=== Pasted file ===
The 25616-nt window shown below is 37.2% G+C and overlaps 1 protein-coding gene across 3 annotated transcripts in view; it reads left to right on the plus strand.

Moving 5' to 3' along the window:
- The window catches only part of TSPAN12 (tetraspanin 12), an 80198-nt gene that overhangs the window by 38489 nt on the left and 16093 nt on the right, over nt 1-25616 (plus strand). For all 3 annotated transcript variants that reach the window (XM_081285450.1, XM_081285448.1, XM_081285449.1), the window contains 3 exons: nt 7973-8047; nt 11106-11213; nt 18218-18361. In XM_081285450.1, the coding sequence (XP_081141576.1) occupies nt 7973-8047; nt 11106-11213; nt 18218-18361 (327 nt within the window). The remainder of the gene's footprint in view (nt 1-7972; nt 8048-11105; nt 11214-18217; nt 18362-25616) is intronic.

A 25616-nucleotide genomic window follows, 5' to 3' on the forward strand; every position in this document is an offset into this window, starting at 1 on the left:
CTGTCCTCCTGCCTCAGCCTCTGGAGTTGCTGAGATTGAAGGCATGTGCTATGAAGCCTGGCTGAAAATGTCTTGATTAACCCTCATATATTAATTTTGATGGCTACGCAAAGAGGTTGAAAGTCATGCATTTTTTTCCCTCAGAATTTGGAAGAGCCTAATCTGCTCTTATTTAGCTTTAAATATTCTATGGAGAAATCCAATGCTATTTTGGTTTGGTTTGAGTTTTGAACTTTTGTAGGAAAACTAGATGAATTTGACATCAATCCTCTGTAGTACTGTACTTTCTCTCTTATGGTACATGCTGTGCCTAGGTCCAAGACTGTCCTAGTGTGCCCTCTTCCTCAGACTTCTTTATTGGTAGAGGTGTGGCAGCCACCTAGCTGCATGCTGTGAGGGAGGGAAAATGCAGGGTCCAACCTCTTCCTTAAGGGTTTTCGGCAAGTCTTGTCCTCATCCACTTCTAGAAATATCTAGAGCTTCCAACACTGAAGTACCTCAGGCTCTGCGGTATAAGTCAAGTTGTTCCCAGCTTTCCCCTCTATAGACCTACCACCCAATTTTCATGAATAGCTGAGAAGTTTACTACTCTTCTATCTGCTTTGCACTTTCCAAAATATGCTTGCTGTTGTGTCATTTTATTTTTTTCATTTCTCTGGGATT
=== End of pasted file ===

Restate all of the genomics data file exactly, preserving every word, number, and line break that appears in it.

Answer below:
The 25616-nt window shown below is 37.2% G+C and overlaps 1 protein-coding gene across 3 annotated transcripts in view; it reads left to right on the plus strand.

Moving 5' to 3' along the window:
- The window catches only part of TSPAN12 (tetraspanin 12), an 80198-nt gene that overhangs the window by 38489 nt on the left and 16093 nt on the right, over nt 1-25616 (plus strand). For all 3 annotated transcript variants that reach the window (XM_081285450.1, XM_081285448.1, XM_081285449.1), the window contains 3 exons: nt 7973-8047; nt 11106-11213; nt 18218-18361. In XM_081285450.1, the coding sequence (XP_081141576.1) occupies nt 7973-8047; nt 11106-11213; nt 18218-18361 (327 nt within the window). The remainder of the gene's footprint in view (nt 1-7972; nt 8048-11105; nt 11214-18217; nt 18362-25616) is intronic.

A 25616-nucleotide genomic window follows, 5' to 3' on the forward strand; every position in this document is an offset into this window, starting at 1 on the left:
CTGTCCTCCTGCCTCAGCCTCTGGAGTTGCTGAGATTGAAGGCATGTGCTATGAAGCCTGGCTGAAAATGTCTTGATTAACCCTCATATATTAATTTTGATGGCTACGCAAAGAGGTTGAAAGTCATGCATTTTTTTCCCTCAGAATTTGGAAGAGCCTAATCTGCTCTTATTTAGCTTTAAATATTCTATGGAGAAATCCAATGCTATTTTGGTTTGGTTTGAGTTTTGAACTTTTGTAGGAAAACTAGATGAATTTGACATCAATCCTCTGTAGTACTGTACTTTCTCTCTTATGGTACATGCTGTGCCTAGGTCCAAGACTGTCCTAGTGTGCCCTCTTCCTCAGACTTCTTTATTGGTAGAGGTGTGGCAGCCACCTAGCTGCATGCTGTGAGGGAGGGAAAATGCAGGGTCCAACCTCTTCCTTAAGGGTTTTCGGCAAGTCTTGTCCTCATCCACTTCTAGAAATATCTAGAGCTTCCAACACTGAAGTACCTCAGGCTCTGCGGTATAAGTCAAGTTGTTCCCAGCTTTCCCCTCTATAGACCTACCACCCAATTTTCATGAATAGCTGAGAAGTTTACTACTCTTCTATCTGCTTTGCACTTTCCAAAATATGCTTGCTGTTGTGTCATTTTATTTTTTTCATTTCTCTGGGATT